• \n

Unit 3 - Emir of Qatar Unit 3 - Emir of Qatar Presentation Transcript

  • THE MAN BEHIND AL JAZEERA: The Life of Emir Hamad bin Khalifa Al-Thani By Sarah Reichle
  • THE MAN BEHIND AL JAZEERA: The Life of Emir Hamad bin Khalifa Al-Thani By Sarah Reichle
  • AgendaOverview of QatarQatar before the Emir1995 CoupLife of the EmirWhy Al Jazeera?Al Jazeera’s effects on QatarRelationship with U.S.
  • Overview of Qatarpopulation just under 850,000slightly smaller than Connecticutgovernment: emirate Iraq Iraneconomy: oil and natural gas Egypt Qatar Saudi Arabia UAEworld’s second highest per-capita income Oman Yemencountry with the lowest unemploymentsuccessful 2022 World Cup bid source: CIA World Fact Book
  • Before the Coup...Oil discovered in 1940Qatar claimed independence from Britain in 1971Became a member of the Arab League and UNServed as a base for French, Canadian and U.S. armies duringthe Persian Gulf War (1990-91)Emir was Khalifa bin Hamad al-Thani (1972-1995) source: Encyclopedia Britannica
  • 1995 CoupFormer Emir Khalifa bin Hamad was on vacation in SwitzerlandCurrent Emir Hamad bin Khalifa took over in a bloodless coup d’étatHamad bin Khalifa had been running the country in cooperation withhis father 2 years prior to the coupFormer emir lived in exile in France until 2004 when he returned toQatarSince the coup, the Emir has liberalized many aspects of Qatari culture sources: Lambert, Encyclopedia Britannica
  • Who is the man behind Al Jazeera?born in Doha in 1952education: Qatar, UK3 wives, 24 childrendeveloped athletics programspersonal website
  • Why Al Jazeera?Disbandment of Ministry ofInformationCreation of Al Jazeeraself-control of editorialcontentEmerge as a global power inthe region sources: Kraidy, Rathmell
  • Is Qatar really an example of freedom in the Middle East?2010 Freedom in the World Report, Press Freedom Report“feeding stories to the press”Al Jazeera silent on Qatari issues“the regime has offered material largesse in return for loyalty andnon-participation”“no taxation and no representation”postponing national elections sources: Freedom House, Lambert, Rathmell, Zayani
  • “Not only has the network left a permanent mark on broadcasting in the Arab world, but it is also developing thepotential to influence Arab public opinion and Arab politics.” Mohamed Zayani
  • Effects of AJ on Qatarbanned in some Arab countriesover 500 complaints from Arab governmentspropelled into the national spotlight after 9/11prominence disproportionate to its size Sources: Kraidy, Zayani
  • Qatar’s relationship with U.S.Complaints of anti-american bias, “terrorist network”U.S. bombings of Al Jazeera bureausDiscrimination against U.S. AJE employeesMilitary base - a main launching site of U.S. invasion of IraqEmir Hamad’s April 2011 meeting with President Obama sources: Burns, Jackson, Kraidy, UPI
  • Future for Qatar, AJWill Al Jazeera ever become financially independent of the Emir?Relationship with new Middle Eastern, North AfricangovernmentsAttempted coup - March 2011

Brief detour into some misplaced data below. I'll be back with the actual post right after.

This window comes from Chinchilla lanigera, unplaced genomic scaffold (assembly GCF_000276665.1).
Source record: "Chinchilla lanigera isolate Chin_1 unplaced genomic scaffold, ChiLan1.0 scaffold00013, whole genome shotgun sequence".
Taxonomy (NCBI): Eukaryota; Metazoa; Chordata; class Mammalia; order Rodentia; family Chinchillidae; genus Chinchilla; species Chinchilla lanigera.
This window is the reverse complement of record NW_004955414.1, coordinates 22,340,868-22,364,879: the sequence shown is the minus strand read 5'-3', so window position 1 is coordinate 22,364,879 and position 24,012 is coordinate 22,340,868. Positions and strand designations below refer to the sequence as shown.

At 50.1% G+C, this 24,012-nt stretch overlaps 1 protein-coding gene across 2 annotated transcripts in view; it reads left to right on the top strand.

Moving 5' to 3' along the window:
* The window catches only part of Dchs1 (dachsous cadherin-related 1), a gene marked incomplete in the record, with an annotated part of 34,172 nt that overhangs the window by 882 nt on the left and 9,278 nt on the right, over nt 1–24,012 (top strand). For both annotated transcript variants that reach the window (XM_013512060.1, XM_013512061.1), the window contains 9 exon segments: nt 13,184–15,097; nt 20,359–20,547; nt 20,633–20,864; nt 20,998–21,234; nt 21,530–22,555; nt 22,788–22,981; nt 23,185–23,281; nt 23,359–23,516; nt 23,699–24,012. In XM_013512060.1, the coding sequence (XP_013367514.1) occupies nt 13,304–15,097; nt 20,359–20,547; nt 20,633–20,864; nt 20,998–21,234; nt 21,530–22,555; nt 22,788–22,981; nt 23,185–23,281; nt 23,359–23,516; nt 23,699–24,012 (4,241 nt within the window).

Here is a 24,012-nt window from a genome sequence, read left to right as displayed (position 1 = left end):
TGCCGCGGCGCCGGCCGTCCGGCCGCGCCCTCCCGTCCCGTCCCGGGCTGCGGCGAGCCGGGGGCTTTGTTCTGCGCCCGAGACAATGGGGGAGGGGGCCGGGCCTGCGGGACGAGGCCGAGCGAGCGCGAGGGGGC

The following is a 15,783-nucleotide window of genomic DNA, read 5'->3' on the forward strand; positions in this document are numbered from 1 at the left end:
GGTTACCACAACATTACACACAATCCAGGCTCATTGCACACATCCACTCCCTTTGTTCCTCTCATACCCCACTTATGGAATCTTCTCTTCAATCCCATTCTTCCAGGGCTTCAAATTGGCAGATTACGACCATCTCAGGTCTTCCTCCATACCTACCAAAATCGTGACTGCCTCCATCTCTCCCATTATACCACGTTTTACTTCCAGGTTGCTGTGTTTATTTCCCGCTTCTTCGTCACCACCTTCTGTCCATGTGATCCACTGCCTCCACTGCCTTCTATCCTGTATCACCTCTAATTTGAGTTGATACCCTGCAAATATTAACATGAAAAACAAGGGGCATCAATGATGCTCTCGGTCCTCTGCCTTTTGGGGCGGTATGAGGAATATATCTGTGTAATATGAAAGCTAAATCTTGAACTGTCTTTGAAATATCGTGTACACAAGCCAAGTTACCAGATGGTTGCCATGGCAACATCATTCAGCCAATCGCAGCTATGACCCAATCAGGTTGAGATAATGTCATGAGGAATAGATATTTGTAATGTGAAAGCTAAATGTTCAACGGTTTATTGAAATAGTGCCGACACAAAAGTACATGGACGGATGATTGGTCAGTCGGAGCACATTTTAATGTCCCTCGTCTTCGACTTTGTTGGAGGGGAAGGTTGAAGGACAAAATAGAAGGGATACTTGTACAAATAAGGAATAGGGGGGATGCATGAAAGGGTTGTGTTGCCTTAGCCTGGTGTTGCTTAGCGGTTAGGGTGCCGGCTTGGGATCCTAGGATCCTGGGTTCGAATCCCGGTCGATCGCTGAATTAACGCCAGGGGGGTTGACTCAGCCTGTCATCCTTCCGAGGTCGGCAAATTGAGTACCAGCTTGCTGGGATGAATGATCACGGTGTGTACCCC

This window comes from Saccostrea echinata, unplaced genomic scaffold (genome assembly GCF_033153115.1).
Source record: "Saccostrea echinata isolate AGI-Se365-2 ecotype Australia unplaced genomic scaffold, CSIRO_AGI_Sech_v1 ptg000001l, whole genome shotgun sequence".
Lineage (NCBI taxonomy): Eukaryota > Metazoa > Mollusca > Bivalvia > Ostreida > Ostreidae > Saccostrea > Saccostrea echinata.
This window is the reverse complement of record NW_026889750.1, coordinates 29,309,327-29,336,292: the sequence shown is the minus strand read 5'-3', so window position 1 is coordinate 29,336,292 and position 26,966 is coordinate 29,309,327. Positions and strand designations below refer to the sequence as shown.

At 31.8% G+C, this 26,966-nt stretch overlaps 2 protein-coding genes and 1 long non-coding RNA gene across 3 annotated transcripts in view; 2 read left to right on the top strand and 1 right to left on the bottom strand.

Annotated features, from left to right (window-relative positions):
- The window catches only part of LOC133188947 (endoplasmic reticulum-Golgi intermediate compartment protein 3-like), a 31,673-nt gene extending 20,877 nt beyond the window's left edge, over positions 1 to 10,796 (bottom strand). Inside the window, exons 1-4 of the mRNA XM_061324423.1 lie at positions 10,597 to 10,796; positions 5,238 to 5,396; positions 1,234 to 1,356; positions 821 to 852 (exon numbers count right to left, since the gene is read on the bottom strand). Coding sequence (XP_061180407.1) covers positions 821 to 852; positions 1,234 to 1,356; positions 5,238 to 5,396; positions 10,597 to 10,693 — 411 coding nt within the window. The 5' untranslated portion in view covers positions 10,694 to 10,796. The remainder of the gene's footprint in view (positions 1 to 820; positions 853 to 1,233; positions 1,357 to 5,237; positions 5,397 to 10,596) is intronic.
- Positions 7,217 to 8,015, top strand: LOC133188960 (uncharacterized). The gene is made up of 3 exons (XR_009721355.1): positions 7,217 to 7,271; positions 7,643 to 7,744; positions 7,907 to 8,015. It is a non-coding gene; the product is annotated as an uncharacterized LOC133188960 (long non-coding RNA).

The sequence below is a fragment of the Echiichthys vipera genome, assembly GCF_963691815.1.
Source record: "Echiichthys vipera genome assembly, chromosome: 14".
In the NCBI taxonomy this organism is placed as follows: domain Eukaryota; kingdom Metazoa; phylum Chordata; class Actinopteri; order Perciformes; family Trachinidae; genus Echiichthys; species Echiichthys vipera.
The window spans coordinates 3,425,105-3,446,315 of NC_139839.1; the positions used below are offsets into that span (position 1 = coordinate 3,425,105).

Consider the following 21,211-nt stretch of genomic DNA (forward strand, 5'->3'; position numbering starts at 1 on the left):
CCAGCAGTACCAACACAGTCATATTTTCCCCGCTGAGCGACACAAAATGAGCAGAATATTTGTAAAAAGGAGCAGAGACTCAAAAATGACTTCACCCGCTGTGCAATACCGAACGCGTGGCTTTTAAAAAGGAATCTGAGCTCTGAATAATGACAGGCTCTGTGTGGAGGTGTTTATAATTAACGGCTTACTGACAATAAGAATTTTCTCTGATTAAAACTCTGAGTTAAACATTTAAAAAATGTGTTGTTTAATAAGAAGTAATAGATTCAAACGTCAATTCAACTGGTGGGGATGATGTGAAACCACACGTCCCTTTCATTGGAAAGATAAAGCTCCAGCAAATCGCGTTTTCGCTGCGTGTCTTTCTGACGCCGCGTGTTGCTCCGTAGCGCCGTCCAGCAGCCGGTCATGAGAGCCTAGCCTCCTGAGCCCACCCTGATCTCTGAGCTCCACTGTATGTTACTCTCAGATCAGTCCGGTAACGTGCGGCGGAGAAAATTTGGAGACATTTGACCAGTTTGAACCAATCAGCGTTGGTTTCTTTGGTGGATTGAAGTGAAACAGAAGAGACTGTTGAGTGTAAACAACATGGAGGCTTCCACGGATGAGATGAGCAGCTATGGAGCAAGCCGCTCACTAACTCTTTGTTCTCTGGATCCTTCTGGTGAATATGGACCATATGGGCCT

• References Amiri Diwan. (2011). Retrieved from http://www.diwan.gov.qa/english/the_amir/default.htmAn attempted coup in Qatar. (2011, March 3). Retrieved from Voice of Russia website: http://english.ruvr.ru/2011/03/03/ 46914201.htmlBurns, R. (2002, July 2). US beefs up air base in Qatar. Christian Science Monitor. Retrieved from http://www.csmonitor.com/2002/ 0702/p07s02-wosc.htmlCarnegie Mellon University in Qatar. (2011). Retrieved from Carnegie Mellon University website: http://www.qatar.cmu.edu/Editorial: Qatar passes on U.S. democracy. (2011, April 19). United Press International. Retrieved from http://www.upi.com/ Top_News/World-News/2011/04/19/Editorial-Qatar-passes-on-US-democracy/UPI-80331303219157/Freedom in the world: Qatar. (2010). Retrieved from Freedom House website: http://www.freedomhouse.org/template.cfm? page=22&year=2010&country=7902Gallery: The world’s 100 most powerful women. (2010, October 16). Forbes. Retrieved from http://www.forbes.com/profile/sheikha- mozah-bint-nasser-al-missned/galleryHis Highness Sheikh Hamad Bin Khalifa Al-Thani. (2011). Retrieved from Qatar Embassy website: http://www.qatarembassy.net/ emir.aspJackson, D. (2011, April 16). Obama: ‘No big move toward democracy in Qatar’. USA Today. Retrieved from http:// content.usatoday.com/communities/theoval/post/2011/04/obama-no-big-move-toward-democracy-in-qatar/1Kraidy, M. M., & Khalil, J. F. (2009). Pan-Arab news channels. In Arab Television Industries (pp. 77-98). London: Palgrave Macmillan.Lambert, J. (2011, Spring). Political reform in Qatar: Participation, legitimacy and security. Middle East Policy, 18(1), 89-101. Retrieved from EBSCOhost database.Press freedom: Qatar. (2010). Retrieved from Freedom House website: http://www.freedomhouse.org/template.cfm? page=251&year=2010Qatar. (2011). In Encyclopædia Britannica. Retrieved from http://www.britannica.com/EBchecked/topic/485603/QatarRathmell, A., & Schulze, K. (2000, October). Political reform in the Gulf: The case of Qatar. Middle Eastern Studies, 36(4), 47-62. Retrieved from JSTOR database.School of Foreign Service in Qatar. (2011). Retrieved from Georgetown University website: http://qatar.sfs.georgetown.edu/Texas A&M University at Qatar. (2011). Retrieved from Texas A&M website: http://www.qatar.tamu.edu/World Fact Book: Qatar. (2011, April 6). Retrieved from Central Intelligence Agency website: https://www.cia.gov/library/ publications/the-world-factbook/geos/qa.htmlZayani, M. (2005). Al Jazeera and the vicissitudes of the new Arab mediascape. In The Al Jazeera Phenomenon (pp. 1-46) [Introduction]. Boulder: Paradigm Publishers.